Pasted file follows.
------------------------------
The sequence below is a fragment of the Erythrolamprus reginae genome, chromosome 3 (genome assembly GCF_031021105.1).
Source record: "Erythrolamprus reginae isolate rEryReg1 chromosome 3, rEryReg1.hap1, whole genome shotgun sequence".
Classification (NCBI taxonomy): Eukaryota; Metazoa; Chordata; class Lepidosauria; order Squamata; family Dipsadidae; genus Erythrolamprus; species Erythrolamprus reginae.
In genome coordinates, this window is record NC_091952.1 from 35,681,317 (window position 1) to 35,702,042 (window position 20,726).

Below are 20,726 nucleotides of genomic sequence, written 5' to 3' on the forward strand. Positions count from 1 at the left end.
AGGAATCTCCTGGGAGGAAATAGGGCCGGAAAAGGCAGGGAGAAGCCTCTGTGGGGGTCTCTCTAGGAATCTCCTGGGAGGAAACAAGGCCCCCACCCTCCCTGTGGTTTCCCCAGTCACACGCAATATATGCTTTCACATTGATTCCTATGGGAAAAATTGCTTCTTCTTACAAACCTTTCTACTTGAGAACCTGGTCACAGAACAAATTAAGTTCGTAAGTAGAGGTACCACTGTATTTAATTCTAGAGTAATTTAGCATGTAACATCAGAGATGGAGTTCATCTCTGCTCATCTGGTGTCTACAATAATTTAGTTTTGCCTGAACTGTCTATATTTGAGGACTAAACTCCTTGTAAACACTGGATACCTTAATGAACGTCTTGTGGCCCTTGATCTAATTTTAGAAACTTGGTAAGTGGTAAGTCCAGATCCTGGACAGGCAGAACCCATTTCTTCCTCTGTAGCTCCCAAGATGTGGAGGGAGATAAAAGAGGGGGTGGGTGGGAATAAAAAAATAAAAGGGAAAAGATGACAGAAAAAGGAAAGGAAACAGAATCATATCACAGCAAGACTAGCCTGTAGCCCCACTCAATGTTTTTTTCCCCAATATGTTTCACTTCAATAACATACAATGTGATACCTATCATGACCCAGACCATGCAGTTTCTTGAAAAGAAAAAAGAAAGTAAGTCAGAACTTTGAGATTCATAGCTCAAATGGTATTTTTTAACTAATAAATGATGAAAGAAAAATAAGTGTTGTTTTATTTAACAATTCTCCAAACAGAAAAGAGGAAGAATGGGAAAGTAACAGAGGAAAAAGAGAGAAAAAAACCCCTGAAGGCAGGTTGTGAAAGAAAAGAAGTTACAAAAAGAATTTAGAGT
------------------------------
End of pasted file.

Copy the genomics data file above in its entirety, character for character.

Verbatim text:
The sequence below is a fragment of the Erythrolamprus reginae genome, chromosome 3 (genome assembly GCF_031021105.1).
Source record: "Erythrolamprus reginae isolate rEryReg1 chromosome 3, rEryReg1.hap1, whole genome shotgun sequence".
Classification (NCBI taxonomy): Eukaryota; Metazoa; Chordata; class Lepidosauria; order Squamata; family Dipsadidae; genus Erythrolamprus; species Erythrolamprus reginae.
In genome coordinates, this window is record NC_091952.1 from 35,681,317 (window position 1) to 35,702,042 (window position 20,726).

Below are 20,726 nucleotides of genomic sequence, written 5' to 3' on the forward strand. Positions count from 1 at the left end.
AGGAATCTCCTGGGAGGAAATAGGGCCGGAAAAGGCAGGGAGAAGCCTCTGTGGGGGTCTCTCTAGGAATCTCCTGGGAGGAAACAAGGCCCCCACCCTCCCTGTGGTTTCCCCAGTCACACGCAATATATGCTTTCACATTGATTCCTATGGGAAAAATTGCTTCTTCTTACAAACCTTTCTACTTGAGAACCTGGTCACAGAACAAATTAAGTTCGTAAGTAGAGGTACCACTGTATTTAATTCTAGAGTAATTTAGCATGTAACATCAGAGATGGAGTTCATCTCTGCTCATCTGGTGTCTACAATAATTTAGTTTTGCCTGAACTGTCTATATTTGAGGACTAAACTCCTTGTAAACACTGGATACCTTAATGAACGTCTTGTGGCCCTTGATCTAATTTTAGAAACTTGGTAAGTGGTAAGTCCAGATCCTGGACAGGCAGAACCCATTTCTTCCTCTGTAGCTCCCAAGATGTGGAGGGAGATAAAAGAGGGGGTGGGTGGGAATAAAAAAATAAAAGGGAAAAGATGACAGAAAAAGGAAAGGAAACAGAATCATATCACAGCAAGACTAGCCTGTAGCCCCACTCAATGTTTTTTTCCCCAATATGTTTCACTTCAATAACATACAATGTGATACCTATCATGACCCAGACCATGCAGTTTCTTGAAAAGAAAAAAGAAAGTAAGTCAGAACTTTGAGATTCATAGCTCAAATGGTATTTTTTAACTAATAAATGATGAAAGAAAAATAAGTGTTGTTTTATTTAACAATTCTCCAAACAGAAAAGAGGAAGAATGGGAAAGTAACAGAGGAAAAAGAGAGAAAAAAACCCCTGAAGGCAGGTTGTGAAAGAAAAGAAGTTACAAAAAGAATTTAGAGT